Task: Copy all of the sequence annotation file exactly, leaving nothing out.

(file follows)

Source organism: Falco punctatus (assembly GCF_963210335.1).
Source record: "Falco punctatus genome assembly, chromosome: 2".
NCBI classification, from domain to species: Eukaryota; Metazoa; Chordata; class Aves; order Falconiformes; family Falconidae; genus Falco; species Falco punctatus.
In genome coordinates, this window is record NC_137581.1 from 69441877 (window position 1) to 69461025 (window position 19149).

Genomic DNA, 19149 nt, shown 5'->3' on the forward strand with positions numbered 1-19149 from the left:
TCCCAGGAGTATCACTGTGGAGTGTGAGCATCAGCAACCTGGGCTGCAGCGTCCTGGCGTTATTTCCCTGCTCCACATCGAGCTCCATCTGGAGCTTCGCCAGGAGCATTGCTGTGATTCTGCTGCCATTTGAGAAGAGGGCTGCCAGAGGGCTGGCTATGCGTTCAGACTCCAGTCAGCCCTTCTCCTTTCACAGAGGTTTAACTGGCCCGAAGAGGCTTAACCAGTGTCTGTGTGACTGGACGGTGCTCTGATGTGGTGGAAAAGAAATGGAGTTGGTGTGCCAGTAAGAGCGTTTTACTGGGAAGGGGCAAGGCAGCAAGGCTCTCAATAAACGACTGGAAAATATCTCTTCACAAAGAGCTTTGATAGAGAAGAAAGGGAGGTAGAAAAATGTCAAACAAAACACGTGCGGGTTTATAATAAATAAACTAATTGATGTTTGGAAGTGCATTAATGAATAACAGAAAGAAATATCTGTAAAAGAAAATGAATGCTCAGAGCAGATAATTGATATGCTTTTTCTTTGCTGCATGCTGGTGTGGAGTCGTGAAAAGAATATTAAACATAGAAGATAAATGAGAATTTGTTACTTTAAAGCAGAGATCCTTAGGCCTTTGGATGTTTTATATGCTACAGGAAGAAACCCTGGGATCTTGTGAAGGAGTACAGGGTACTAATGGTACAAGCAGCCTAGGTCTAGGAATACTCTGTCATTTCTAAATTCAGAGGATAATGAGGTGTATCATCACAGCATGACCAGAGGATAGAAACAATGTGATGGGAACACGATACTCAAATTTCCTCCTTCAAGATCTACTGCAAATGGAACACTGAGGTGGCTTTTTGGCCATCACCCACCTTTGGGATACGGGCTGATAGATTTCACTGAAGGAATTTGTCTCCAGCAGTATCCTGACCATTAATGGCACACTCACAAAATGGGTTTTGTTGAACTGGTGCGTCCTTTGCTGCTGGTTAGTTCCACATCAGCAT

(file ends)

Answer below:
Source organism: Falco punctatus (assembly GCF_963210335.1).
Source record: "Falco punctatus genome assembly, chromosome: 2".
NCBI classification, from domain to species: Eukaryota; Metazoa; Chordata; class Aves; order Falconiformes; family Falconidae; genus Falco; species Falco punctatus.
In genome coordinates, this window is record NC_137581.1 from 69441877 (window position 1) to 69461025 (window position 19149).

Genomic DNA, 19149 nt, shown 5'->3' on the forward strand with positions numbered 1-19149 from the left:
TCCCAGGAGTATCACTGTGGAGTGTGAGCATCAGCAACCTGGGCTGCAGCGTCCTGGCGTTATTTCCCTGCTCCACATCGAGCTCCATCTGGAGCTTCGCCAGGAGCATTGCTGTGATTCTGCTGCCATTTGAGAAGAGGGCTGCCAGAGGGCTGGCTATGCGTTCAGACTCCAGTCAGCCCTTCTCCTTTCACAGAGGTTTAACTGGCCCGAAGAGGCTTAACCAGTGTCTGTGTGACTGGACGGTGCTCTGATGTGGTGGAAAAGAAATGGAGTTGGTGTGCCAGTAAGAGCGTTTTACTGGGAAGGGGCAAGGCAGCAAGGCTCTCAATAAACGACTGGAAAATATCTCTTCACAAAGAGCTTTGATAGAGAAGAAAGGGAGGTAGAAAAATGTCAAACAAAACACGTGCGGGTTTATAATAAATAAACTAATTGATGTTTGGAAGTGCATTAATGAATAACAGAAAGAAATATCTGTAAAAGAAAATGAATGCTCAGAGCAGATAATTGATATGCTTTTTCTTTGCTGCATGCTGGTGTGGAGTCGTGAAAAGAATATTAAACATAGAAGATAAATGAGAATTTGTTACTTTAAAGCAGAGATCCTTAGGCCTTTGGATGTTTTATATGCTACAGGAAGAAACCCTGGGATCTTGTGAAGGAGTACAGGGTACTAATGGTACAAGCAGCCTAGGTCTAGGAATACTCTGTCATTTCTAAATTCAGAGGATAATGAGGTGTATCATCACAGCATGACCAGAGGATAGAAACAATGTGATGGGAACACGATACTCAAATTTCCTCCTTCAAGATCTACTGCAAATGGAACACTGAGGTGGCTTTTTGGCCATCACCCACCTTTGGGATACGGGCTGATAGATTTCACTGAAGGAATTTGTCTCCAGCAGTATCCTGACCATTAATGGCACACTCACAAAATGGGTTTTGTTGAACTGGTGCGTCCTTTGCTGCTGGTTAGTTCCACATCAGCAT